CENTRAL EUROPEAN HISTORY SOCIETY

2006-2007 Book Prize Committee

Hans Rosenberg Book Prize 2008, Laudatio for Chad BryantPrague in Black

The Hans Rosenberg Book Prize Committee is pleased to announced that Chad Bryant's Prague in Black: Nazi Rule and Czech Nationalism, published by Harvard University Press, is the winner of the Hans Rosenberg Prize for the best book published in 2006 and 2007.

Prague in Black contributes significantly to de-essentializing and localizing what is so boldly being called national identity. Bryant offers a complex and provocative picture of nationality politics. It is one in which, as he notes, there are "few heroes, few straight lines, many tragic absurdities, and many more unintended outcomes."

Prague in Black leads readers from post World War I Czechoslovakia, dramatically undermined as an independent state by the Munich Agreement, and the country's occupation by Nazi Germany to the height of the Second World War and the immediate postwar period. Chad Bryant focuses on how Nazi authorities and Czech politicians embarked on distinct attempts to forge a coherent national identity in one of Central Europe's most prominent, ethnically mixed regions. His close reading and sophisticated interpretation of a wide array of sources allow a plethora of insights into the Nazis' monstrous program of demographic and national engineering as well as into the efforts to create an ethnically homogeneous Czech nation.

Prague in Black also takes a view from below; it captures the everyday life consequences and absurdities of the genocidal Germanization policy caught in its own contradictions and ambiguities. With great sophistication, Bryant delineates the complex texture of situational moments, subjective loyalties, and pragmatic interests that generated new forms of national self-identification on the part of the German and Czech population. The book questions the boundaries—imposed and self chosen—between these closely intertwined groups. It contrasts how Czechs under occupation and those in exile defined and practiced "acting nationally" in distinctive ways.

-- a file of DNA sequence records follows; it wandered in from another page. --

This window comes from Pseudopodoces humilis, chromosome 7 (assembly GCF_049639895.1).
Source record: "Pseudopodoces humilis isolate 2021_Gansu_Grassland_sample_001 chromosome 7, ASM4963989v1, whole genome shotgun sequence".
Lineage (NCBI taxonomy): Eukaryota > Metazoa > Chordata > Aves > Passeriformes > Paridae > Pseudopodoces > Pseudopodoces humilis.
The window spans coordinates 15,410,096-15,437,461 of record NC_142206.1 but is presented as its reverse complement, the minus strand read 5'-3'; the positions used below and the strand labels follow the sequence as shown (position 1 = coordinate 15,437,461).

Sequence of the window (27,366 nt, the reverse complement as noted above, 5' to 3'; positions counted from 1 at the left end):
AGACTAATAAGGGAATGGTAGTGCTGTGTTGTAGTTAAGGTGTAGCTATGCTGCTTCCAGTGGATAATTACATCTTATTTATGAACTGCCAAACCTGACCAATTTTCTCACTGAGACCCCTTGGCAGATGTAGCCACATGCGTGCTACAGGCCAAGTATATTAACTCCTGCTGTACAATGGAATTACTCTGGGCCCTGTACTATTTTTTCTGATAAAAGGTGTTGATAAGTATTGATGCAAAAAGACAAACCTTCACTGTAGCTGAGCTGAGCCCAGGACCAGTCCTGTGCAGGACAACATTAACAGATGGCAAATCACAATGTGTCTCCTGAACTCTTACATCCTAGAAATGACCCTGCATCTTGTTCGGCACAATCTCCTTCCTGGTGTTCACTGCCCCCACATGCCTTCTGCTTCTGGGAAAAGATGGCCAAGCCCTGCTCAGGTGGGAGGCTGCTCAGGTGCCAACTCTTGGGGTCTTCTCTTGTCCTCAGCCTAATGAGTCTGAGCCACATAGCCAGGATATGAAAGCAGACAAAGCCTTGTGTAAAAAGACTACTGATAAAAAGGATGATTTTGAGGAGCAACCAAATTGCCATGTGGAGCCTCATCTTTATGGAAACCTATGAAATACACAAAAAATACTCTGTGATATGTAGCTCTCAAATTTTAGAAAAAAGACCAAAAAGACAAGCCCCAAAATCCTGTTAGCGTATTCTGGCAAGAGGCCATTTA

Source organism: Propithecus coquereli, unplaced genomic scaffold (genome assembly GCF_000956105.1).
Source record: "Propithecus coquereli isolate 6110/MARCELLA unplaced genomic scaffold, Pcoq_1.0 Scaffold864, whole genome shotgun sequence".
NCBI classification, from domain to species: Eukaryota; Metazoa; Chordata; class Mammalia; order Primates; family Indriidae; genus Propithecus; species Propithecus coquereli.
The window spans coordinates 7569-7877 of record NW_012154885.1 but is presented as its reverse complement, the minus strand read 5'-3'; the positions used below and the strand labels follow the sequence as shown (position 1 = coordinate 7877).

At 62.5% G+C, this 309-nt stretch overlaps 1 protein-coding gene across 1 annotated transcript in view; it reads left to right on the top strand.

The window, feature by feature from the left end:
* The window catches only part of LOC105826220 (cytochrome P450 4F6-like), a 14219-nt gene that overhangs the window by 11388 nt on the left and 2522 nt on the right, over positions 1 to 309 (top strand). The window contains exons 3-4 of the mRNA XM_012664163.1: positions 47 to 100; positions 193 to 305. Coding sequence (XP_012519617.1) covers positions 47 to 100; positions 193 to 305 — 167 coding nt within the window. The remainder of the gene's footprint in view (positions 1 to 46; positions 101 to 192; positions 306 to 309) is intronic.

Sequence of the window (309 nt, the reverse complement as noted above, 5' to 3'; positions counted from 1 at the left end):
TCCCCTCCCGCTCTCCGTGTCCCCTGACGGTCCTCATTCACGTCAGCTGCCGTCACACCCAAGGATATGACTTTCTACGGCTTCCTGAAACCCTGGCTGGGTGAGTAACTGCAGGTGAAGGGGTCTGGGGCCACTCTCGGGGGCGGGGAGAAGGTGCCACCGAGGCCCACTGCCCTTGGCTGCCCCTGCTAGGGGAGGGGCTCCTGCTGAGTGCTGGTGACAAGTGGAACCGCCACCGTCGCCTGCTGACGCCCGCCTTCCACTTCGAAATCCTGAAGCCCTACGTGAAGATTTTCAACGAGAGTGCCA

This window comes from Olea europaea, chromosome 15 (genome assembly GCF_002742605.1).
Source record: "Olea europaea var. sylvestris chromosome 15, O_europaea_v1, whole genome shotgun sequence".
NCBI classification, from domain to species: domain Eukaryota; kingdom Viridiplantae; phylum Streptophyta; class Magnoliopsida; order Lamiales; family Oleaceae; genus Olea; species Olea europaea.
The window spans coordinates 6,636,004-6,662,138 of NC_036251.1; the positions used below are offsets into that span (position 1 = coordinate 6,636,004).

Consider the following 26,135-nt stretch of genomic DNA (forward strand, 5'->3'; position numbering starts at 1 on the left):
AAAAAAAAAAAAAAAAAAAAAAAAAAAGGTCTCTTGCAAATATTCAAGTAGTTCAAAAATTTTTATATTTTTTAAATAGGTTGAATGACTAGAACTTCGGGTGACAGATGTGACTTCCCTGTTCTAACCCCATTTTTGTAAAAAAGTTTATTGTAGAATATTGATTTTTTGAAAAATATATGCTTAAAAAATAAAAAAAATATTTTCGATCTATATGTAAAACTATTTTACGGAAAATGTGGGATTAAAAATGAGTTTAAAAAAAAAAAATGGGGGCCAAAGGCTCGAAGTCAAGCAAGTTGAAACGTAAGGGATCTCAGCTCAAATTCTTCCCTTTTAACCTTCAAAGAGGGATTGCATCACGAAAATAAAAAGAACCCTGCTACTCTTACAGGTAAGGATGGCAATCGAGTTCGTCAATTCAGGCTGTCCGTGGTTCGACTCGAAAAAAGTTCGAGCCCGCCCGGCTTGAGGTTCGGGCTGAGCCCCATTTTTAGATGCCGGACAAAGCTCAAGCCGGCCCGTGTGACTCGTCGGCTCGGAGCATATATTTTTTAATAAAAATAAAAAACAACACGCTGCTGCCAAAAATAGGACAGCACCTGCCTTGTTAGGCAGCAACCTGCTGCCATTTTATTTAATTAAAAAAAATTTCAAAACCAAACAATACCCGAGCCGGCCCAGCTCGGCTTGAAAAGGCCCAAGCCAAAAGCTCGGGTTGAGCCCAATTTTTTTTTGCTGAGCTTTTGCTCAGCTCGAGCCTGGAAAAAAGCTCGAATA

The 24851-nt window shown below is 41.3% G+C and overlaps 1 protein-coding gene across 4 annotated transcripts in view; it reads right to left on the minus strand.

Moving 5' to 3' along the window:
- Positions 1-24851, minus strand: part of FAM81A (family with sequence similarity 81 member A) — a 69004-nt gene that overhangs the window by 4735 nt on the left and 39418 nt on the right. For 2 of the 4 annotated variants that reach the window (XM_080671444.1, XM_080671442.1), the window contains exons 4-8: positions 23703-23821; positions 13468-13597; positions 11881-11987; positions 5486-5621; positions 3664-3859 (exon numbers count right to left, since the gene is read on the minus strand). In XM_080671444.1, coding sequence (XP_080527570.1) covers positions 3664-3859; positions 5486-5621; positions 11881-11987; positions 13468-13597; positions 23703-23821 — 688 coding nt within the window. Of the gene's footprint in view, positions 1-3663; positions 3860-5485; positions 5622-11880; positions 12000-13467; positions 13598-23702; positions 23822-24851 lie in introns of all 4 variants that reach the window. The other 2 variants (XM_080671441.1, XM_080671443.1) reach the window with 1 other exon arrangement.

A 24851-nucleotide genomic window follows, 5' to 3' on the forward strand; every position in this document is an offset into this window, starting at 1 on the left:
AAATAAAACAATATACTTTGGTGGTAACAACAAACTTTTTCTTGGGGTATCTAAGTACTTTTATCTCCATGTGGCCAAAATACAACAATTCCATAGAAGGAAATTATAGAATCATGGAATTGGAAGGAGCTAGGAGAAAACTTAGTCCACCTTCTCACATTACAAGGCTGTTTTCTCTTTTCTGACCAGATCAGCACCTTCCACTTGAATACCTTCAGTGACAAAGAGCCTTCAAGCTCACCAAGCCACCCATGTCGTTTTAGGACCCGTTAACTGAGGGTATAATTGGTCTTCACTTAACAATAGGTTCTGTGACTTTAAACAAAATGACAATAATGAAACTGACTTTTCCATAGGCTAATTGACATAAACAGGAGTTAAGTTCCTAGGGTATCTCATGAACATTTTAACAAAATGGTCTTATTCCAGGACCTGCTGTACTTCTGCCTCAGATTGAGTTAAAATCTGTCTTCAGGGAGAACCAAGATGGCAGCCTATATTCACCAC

Weaving together various strands of historiography, from discourse analysis to social, political and international history, this impressive first book exemplifies the virtues of historical scholarship that transcends disciplinary confines. Presented in an eloquent narrative that is accessible to non-experts, Chad Bryant's Prague in Black offers a model for capturing the entangled histories of Central Europe.

The Hans Rosenberg Book Prize Committee extends its warm congratulations to Chad Bryant.

Melissa Bokovoy
Andreas Daum 
Mary Nolan (Chair) 
January 2009